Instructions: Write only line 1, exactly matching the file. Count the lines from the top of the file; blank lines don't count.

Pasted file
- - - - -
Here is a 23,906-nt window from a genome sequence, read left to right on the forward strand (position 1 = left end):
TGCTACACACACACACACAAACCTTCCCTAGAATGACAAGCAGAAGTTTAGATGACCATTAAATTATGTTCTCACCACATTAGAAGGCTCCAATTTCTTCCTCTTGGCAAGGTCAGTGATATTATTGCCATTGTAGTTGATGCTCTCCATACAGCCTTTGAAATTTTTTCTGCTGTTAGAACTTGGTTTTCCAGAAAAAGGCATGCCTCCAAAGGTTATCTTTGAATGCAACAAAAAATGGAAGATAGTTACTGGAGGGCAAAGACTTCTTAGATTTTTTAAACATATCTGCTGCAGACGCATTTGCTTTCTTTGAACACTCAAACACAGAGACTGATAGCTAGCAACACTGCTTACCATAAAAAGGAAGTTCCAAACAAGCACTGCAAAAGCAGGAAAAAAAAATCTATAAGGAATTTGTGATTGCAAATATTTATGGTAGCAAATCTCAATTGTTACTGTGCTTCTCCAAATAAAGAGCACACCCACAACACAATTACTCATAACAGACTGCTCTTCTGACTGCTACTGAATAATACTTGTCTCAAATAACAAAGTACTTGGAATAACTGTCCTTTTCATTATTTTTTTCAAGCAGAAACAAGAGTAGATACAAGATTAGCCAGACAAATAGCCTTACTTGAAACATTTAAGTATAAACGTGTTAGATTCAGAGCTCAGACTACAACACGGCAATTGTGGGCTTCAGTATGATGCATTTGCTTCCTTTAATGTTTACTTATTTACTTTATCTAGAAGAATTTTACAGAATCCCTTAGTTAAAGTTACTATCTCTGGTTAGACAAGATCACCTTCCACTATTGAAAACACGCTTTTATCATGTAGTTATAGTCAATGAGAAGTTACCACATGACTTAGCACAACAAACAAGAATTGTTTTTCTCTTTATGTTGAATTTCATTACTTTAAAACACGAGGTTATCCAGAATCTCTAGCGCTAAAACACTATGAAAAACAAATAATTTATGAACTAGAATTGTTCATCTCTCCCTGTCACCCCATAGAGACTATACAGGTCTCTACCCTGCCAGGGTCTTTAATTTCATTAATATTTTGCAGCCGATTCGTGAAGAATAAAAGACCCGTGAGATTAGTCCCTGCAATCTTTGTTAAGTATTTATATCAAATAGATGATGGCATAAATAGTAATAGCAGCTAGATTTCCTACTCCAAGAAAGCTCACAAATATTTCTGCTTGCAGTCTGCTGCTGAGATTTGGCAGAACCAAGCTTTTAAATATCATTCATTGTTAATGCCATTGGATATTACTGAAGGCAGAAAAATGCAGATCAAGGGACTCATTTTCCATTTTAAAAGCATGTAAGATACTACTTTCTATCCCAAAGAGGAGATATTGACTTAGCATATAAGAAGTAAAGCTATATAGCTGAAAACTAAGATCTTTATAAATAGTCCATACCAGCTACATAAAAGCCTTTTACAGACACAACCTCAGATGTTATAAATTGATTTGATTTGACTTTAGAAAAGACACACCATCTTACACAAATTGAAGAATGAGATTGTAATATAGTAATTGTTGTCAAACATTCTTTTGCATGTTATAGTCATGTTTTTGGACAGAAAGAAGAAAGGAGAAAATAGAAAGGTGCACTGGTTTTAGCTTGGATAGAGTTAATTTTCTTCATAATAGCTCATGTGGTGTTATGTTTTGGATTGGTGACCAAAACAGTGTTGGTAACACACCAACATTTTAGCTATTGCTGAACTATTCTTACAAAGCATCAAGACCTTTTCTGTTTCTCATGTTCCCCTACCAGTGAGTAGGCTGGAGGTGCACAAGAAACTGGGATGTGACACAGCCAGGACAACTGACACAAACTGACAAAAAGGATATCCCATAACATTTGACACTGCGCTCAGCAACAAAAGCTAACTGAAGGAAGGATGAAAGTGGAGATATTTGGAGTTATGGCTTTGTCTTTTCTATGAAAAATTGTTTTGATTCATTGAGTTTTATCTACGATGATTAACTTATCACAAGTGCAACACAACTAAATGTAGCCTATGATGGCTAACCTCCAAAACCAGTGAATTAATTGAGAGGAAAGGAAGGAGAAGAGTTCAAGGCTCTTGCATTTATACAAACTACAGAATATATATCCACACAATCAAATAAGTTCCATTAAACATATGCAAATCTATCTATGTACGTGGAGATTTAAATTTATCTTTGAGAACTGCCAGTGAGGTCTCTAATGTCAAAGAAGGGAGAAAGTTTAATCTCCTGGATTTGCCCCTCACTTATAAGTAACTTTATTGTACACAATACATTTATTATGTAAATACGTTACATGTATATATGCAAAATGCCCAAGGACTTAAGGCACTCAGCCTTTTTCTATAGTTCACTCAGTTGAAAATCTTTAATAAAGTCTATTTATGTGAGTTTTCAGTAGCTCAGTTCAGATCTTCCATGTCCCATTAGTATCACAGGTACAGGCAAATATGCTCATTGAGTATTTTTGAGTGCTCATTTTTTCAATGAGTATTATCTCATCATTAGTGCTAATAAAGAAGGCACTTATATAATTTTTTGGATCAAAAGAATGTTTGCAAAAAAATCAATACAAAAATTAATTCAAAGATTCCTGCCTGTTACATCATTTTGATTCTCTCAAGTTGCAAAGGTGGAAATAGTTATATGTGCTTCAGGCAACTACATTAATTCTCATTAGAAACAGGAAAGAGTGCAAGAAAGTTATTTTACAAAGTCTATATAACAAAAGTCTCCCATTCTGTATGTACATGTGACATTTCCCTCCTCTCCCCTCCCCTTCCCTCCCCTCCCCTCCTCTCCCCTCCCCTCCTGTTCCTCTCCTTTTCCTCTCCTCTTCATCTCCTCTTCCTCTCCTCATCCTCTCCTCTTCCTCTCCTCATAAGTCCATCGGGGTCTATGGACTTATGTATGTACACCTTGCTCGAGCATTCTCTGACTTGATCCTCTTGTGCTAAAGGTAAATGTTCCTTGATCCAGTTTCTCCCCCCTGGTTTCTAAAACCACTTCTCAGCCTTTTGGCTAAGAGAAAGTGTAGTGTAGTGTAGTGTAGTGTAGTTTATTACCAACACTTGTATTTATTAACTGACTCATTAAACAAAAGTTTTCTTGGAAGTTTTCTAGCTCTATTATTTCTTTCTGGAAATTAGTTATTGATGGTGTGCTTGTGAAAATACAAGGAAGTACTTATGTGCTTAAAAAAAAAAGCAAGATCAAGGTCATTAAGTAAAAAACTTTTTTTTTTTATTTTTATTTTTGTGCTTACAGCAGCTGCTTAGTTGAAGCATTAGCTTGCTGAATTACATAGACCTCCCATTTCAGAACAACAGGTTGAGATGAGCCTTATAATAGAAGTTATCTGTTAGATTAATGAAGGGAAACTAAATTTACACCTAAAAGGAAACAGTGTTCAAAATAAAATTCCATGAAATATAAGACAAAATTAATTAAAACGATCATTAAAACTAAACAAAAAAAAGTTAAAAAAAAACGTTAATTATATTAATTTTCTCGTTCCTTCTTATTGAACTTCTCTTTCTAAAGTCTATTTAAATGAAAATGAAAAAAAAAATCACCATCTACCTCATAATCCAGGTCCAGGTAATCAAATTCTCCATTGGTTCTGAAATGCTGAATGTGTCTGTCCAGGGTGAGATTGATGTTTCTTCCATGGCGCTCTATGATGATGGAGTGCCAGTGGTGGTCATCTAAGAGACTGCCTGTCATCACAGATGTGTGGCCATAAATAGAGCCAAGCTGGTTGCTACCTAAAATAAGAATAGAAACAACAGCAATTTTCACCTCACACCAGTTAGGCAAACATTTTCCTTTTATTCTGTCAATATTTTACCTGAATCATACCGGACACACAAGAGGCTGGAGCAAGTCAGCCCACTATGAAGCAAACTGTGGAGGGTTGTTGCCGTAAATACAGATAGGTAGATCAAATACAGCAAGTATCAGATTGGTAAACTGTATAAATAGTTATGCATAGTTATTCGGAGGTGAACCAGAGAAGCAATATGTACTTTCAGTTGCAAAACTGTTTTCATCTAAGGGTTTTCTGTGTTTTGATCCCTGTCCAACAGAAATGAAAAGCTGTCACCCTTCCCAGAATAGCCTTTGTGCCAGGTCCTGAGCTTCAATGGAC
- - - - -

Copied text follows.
Here is a 23,906-nt window from a genome sequence, read left to right on the forward strand (position 1 = left end):